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I'm trying to properly mock a chained call to an Eloquent model in a controller. In my controller I'm using dependancy injection to access the model so that it should be easy to mock, however I'm not sure how to test the chained calls and make it work right. This is all in Laravel 4.1 using PHPUnit and Mockery.



class TextbooksController extends BaseController
    protected $textbook;

    public function __construct(Textbook $textbook)
        $this->textbook = $textbook;

    public function index()
        $textbooks = $this->textbook->remember(5)
            ->orderBy('created_at', 'desc')

        return View::make('textbooks.index', compact('textbooks'));

Controller test:


class TextbooksControllerText extends TestCase
    public function __construct()
        $this->mock = Mockery::mock('Eloquent', 'Textbook');

    public function tearDown()

    public function testIndex()
        // Here I want properly mock my chained call to the Textbook
        // model.

        $this->action('GET', 'TextbooksController@index');


I've been trying to achieve this by placing this code before the $this->action() call in the test.

$this->app->instance('Textbook', $this->mock);

However, this results in the error Fatal error: Call to a member function with() on a non-object in /app/controllers/TextbooksController.php on line 28.

I've also tried a chained alternative hoping it would do the trick.

$this->app->instance('Textbook', $this->mock);

What is the best approach I should take to testing this chained method call with Mockery.

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Please read the documentation github.com/padraic/… –  Shakil Feb 13 '14 at 8:49

3 Answers 3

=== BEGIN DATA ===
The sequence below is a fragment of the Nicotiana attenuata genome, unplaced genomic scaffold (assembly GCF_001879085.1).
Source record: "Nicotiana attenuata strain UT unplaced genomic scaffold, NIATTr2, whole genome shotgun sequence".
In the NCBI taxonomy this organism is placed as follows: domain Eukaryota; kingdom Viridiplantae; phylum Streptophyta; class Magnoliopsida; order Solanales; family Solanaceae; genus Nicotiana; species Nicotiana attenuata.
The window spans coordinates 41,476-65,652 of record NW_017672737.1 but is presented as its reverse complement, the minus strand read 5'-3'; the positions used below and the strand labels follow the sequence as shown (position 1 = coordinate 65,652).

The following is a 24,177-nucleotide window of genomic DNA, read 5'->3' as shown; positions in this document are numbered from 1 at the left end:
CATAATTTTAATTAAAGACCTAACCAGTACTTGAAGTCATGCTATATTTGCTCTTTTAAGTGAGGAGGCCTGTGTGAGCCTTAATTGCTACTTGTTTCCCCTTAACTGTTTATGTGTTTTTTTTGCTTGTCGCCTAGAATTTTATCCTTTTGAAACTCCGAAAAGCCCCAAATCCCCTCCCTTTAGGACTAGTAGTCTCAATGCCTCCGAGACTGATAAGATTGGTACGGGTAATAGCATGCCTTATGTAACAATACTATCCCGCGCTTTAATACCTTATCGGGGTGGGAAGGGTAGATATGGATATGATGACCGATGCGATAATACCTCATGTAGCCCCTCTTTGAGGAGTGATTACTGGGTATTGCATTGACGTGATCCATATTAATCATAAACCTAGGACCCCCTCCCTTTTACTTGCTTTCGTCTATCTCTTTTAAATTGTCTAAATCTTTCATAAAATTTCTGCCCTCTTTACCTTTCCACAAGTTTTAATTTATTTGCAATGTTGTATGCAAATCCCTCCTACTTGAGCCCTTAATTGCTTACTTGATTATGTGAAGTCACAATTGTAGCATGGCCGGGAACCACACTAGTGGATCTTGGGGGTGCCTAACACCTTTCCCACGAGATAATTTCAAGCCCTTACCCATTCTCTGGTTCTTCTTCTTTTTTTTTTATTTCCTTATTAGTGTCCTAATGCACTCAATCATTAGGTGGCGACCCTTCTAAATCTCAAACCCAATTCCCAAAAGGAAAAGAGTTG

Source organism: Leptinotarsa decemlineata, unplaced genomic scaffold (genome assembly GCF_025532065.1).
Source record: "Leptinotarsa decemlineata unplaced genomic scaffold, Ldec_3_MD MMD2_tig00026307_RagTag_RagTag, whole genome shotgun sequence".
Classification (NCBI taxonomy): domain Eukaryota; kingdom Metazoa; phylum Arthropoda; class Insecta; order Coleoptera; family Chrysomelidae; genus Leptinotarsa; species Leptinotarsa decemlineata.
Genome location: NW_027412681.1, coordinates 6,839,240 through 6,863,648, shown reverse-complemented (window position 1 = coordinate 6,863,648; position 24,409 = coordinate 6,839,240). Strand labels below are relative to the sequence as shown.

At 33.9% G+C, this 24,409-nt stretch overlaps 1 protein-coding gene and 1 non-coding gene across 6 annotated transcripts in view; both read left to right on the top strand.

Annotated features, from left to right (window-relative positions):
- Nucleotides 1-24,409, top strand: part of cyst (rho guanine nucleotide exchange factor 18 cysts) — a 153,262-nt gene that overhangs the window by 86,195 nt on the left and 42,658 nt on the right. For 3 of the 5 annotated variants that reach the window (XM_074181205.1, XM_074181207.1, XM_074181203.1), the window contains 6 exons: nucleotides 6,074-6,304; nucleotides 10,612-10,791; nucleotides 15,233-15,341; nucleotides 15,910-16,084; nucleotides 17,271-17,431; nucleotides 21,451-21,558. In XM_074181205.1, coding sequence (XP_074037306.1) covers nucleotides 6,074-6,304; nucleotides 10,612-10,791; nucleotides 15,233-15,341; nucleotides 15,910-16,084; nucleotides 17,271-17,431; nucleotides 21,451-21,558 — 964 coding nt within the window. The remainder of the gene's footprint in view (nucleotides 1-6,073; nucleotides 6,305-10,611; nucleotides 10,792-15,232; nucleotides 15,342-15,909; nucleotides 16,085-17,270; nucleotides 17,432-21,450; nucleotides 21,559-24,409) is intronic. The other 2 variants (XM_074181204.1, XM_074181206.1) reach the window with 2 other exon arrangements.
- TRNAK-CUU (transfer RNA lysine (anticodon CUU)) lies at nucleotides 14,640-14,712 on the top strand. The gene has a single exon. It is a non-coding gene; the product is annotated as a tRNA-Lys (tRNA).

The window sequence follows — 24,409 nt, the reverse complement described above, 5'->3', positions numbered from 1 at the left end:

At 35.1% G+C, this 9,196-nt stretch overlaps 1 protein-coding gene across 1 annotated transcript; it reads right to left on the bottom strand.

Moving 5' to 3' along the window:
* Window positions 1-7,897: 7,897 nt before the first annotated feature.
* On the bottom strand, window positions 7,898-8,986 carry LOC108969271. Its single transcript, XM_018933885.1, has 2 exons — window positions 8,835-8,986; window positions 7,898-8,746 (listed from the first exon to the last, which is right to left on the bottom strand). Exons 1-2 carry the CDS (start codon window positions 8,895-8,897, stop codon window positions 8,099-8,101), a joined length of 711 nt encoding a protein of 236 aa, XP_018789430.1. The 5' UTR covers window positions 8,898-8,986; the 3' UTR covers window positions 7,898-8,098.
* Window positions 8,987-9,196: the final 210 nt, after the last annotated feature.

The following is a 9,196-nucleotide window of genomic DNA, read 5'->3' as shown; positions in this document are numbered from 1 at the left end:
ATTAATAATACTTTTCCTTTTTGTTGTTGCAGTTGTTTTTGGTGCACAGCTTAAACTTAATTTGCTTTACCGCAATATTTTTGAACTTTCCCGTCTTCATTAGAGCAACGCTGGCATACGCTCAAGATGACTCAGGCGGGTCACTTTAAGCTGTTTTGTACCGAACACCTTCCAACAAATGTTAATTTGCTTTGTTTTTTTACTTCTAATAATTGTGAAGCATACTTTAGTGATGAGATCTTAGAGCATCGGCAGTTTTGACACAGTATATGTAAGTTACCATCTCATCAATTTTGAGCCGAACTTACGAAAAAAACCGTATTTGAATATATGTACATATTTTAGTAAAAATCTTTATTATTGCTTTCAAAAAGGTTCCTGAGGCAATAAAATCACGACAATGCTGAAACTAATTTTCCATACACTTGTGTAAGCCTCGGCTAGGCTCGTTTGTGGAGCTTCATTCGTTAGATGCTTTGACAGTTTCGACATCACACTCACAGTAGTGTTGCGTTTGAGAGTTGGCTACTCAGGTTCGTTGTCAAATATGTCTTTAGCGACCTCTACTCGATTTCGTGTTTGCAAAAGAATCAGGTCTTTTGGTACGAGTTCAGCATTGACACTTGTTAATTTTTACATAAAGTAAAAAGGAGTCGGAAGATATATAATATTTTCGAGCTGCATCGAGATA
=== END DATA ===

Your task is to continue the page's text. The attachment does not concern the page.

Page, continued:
up vote 4 down vote accepted

I'm quite new to testing myself, and this whole answer may be wrong in most people's eyes, but I do see a prevalence of people testing the wrong thing. If you test exactly everything a method does then you're not testing, but just writing a method twice.

You should think of your code as something of a black box - don't presume to know what's going on inside when you write your tests. Call a method with a given input, expect an output. Sometimes you need to ensure that certain other effects have happened, and that's when the shouldReceive stuff comes in. But again it's more high level than this collection chain testing - you should be testing that the code to do what this code does is done, but exactly that the code itself happens. As such, the collection chain should be extracted to some other method somehow, and you should simply test that that method is called.

The more you're testing the actual written code (rather than the purpose of the code) the more problems you will have. For example, if you need to update the code to do the same thing a different way (maybe remember(6) not remember(5) as part of that chain or something), you also have to update your test to ensure that remember(6) is now called, when you shouldn't be testing that at all.

This advice doesn't just go for chained methods of course, it's for any time you ensure that various objects have various methods called on them when testing a given method.